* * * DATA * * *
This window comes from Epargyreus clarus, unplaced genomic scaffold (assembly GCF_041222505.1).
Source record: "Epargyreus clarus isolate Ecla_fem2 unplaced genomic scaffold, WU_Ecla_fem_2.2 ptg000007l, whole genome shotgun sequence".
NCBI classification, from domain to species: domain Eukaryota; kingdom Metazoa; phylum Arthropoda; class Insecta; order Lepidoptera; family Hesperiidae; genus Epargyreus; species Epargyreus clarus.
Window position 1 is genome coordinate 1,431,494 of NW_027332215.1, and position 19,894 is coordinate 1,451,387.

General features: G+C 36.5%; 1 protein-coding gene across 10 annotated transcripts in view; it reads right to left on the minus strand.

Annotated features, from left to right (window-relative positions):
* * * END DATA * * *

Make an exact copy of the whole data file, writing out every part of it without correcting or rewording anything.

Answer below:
This window comes from Epargyreus clarus, unplaced genomic scaffold (assembly GCF_041222505.1).
Source record: "Epargyreus clarus isolate Ecla_fem2 unplaced genomic scaffold, WU_Ecla_fem_2.2 ptg000007l, whole genome shotgun sequence".
NCBI classification, from domain to species: domain Eukaryota; kingdom Metazoa; phylum Arthropoda; class Insecta; order Lepidoptera; family Hesperiidae; genus Epargyreus; species Epargyreus clarus.
Window position 1 is genome coordinate 1,431,494 of NW_027332215.1, and position 19,894 is coordinate 1,451,387.

General features: G+C 36.5%; 1 protein-coding gene across 10 annotated transcripts in view; it reads right to left on the minus strand.

Annotated features, from left to right (window-relative positions):